#AskRevela – Upward Communication

Let us be your leadership “Google.” Ask Revela!

Recently, we began asking those we work with to provide us with questions they’d like answered or things they’ve been struggling with. The next question we’d like to address is…

How do you get upper management to understand that just because things might seem little to them, they may be bigger to someone else?
 – Anonymous


Dear Anonymous,

This question can be tricky to answer, because it can encompass many different situations. The main issue we see with all of them, though, is a lack of upward communication. Maybe it’s difficult to talk to your boss (or your boss’s boss). Maybe his/her schedule allows for little flexibility. Or maybe, you have spoken to your boss, but don’t feel that he/she is listening.

One of the things we see the vast majority of employees struggling with is having a crucial conversation with the person they report to. You might be trying to communicate something important…but then that little voice pops into your head. “This person holds authority over me. This person does my performance reviews. If this doesn’t go well, it could affect my job.” Then, the whole conversation you rehearsed goes out the window. Whether you struggle in this area or not, there are some things you can do to help your situation.

Focus on the goal. Having a successful conversation with your manager means first understanding the goal of the conversation. Then, when and if the dialogue seems to be stalling, you should ask facilitative questions that lead toward that goal. What would a win-win situation look like? With the right questions, you have the ability to create conversations that lead to mutual understanding.

Demonstrate your competence. If you’re going to your boss with something important, it’s probably for good reason. In your situation, it’s because you feel that your boss doesn’t see the impact that something has on you or your team. Do your homework. Gather facts to support your idea. Write down your ideas. And when you speak to the person you report to, demonstrate your skills and knowledge. Show your boss that you know the entire process or situation. If there’s something your boss has done to affect you, let him/her know the impact that is has had on your efficiency, your team, important processes, or other areas. Your preparation will have a positive impact.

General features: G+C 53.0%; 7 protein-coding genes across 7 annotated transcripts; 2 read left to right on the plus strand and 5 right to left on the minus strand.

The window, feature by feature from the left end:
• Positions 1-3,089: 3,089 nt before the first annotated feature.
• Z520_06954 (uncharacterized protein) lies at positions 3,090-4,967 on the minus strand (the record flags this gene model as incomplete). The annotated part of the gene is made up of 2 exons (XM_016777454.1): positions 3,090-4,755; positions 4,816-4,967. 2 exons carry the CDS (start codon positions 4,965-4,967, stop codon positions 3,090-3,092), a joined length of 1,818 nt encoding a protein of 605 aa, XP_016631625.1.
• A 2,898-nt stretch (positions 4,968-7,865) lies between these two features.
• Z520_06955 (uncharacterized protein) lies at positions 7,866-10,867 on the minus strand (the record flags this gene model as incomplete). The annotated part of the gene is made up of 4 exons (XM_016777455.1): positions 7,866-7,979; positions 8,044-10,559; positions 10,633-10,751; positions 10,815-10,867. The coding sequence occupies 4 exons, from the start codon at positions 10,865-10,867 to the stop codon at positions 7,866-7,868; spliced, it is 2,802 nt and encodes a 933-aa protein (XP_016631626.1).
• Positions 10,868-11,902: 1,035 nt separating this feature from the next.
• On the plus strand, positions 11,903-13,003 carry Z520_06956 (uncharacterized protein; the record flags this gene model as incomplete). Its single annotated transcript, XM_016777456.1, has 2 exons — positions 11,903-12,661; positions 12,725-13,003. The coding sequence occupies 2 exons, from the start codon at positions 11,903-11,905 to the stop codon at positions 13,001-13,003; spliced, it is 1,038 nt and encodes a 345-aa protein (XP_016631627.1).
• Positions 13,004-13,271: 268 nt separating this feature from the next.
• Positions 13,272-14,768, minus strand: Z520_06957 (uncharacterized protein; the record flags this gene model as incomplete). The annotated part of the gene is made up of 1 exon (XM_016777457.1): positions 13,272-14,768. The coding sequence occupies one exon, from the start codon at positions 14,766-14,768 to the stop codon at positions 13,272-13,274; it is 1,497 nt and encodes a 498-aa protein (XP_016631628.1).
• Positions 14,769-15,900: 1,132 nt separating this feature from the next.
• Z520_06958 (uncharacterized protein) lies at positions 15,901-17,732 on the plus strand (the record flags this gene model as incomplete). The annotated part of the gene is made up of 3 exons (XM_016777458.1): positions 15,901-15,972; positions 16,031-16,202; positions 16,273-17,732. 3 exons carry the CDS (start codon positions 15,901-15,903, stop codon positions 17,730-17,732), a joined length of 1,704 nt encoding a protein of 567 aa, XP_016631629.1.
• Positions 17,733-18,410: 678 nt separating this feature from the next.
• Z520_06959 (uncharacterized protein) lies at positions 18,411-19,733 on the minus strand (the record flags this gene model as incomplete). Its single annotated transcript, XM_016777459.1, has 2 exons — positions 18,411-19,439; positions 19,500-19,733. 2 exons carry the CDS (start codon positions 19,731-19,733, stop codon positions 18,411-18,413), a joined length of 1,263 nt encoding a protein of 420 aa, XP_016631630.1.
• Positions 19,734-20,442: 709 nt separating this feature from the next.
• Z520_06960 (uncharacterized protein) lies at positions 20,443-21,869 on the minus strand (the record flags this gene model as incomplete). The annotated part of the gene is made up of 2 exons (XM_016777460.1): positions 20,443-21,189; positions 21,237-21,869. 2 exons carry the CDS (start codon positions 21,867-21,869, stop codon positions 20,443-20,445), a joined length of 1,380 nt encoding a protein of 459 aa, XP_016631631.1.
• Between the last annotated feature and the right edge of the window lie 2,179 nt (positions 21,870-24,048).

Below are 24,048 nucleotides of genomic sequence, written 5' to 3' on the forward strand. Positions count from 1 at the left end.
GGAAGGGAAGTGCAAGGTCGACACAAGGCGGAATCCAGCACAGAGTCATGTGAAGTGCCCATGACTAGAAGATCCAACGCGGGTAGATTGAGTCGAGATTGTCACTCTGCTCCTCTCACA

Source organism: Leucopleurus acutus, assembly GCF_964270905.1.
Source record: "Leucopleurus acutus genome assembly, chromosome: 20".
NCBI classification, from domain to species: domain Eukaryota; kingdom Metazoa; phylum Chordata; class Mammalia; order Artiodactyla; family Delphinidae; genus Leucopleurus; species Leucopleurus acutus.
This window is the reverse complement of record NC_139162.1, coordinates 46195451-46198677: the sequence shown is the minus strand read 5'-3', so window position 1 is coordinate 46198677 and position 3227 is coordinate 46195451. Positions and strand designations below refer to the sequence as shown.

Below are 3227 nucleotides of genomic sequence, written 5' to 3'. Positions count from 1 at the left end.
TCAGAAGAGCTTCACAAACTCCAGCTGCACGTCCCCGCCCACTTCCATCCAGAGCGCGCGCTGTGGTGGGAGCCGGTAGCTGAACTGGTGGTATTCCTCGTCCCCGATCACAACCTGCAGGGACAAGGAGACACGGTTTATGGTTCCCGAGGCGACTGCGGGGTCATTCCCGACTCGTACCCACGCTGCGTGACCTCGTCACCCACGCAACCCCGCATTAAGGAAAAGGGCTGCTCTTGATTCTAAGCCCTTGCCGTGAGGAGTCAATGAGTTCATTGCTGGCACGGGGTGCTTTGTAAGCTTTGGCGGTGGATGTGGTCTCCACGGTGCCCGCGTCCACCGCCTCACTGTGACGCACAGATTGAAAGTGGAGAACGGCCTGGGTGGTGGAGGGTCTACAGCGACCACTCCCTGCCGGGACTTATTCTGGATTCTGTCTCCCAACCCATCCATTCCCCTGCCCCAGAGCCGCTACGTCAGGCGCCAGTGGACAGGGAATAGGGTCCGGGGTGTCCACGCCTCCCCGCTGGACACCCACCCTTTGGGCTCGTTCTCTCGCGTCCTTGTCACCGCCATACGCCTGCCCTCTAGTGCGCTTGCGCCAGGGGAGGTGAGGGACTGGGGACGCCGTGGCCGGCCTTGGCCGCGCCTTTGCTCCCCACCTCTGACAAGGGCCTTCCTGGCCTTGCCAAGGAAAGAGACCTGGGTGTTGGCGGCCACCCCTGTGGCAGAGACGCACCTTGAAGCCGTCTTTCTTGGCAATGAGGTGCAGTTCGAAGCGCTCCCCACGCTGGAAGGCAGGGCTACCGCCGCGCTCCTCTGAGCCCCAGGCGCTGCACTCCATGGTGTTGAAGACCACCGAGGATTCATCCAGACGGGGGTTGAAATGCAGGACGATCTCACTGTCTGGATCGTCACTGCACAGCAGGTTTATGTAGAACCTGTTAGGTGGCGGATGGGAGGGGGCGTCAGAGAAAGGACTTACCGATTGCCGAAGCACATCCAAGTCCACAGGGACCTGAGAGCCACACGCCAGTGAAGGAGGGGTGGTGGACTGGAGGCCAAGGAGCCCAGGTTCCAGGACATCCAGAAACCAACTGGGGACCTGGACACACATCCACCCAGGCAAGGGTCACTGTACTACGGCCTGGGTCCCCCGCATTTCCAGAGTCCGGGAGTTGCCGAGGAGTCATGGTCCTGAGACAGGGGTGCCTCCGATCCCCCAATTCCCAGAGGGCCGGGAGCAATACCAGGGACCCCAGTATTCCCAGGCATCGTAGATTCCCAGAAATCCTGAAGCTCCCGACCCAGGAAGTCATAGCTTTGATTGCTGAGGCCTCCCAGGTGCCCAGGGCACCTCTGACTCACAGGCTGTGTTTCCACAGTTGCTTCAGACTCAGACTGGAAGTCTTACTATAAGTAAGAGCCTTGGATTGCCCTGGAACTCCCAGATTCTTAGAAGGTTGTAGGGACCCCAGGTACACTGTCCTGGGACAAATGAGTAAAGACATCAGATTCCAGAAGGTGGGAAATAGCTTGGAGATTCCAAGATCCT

Remember that your manager needs you. Those in leadership roles often don’t know the full process of something that is happening on the front-line (because their job is to think bigger picture), so it’s important you make sure they understand the full situation. Your boss needs information and input only you and your team can give because of the work you do every day. You see and experience things he/she can’t experience in the same way. Your perspective is valuable to the entire organization. When decisions are made without input from employees, details can be forgotten. And your good ideas can’t be considered if you haven’t made the decision makers aware of them.

Think about intent. Both yours and your manager’s. Do you believe that your manager truly meant to belittle something that was important to you? And are you going into the conversation to blame your boss, or to help him/her understand the situation? Remember, even as you possess information your manager isn’t aware of, your manager probably has information you aren’t aware of. Your boss sees things from a different perspective. This is important to understand when you’re looking at a person’s intentions.

Use spaced-repetition. Maybe you’ve tried to share ideas or given input in the past, but felt your ideas weren’t considered. It might even seem as though your suggestions haven’t been welcomed. But that’s not necessarily true. If you’ve shared ideas or concerns in the past without success, it doesn’t mean you shouldn’t try again. Think about when you’re trying to get your children to do something or to learn something new. You have to show them over and over again. You can’t just show a baby how to walk once, and expect him to take his first step. It takes time and spaced-repetition. This is how all humans learn. Schedule regular meetings with your boss. Your regular conversations can help him/her understand what your day looks like, what challenges you’re dealing with, and what things are working well. And over time, your boss may learn more about what’s important to you; and you might learn some things in the process, too.

All leaders are different. Different personalities, different leadership styles, and different priorities can make it difficult for employees to feel confident in their ability to communicate upward. Try a few of these tips, and you never know…it could make all the difference.

And if you need help, send us an email. We’re happy to help in any way we can!

Ask Revela

Do you have a question for us?

There are multiple ways to submit your questions.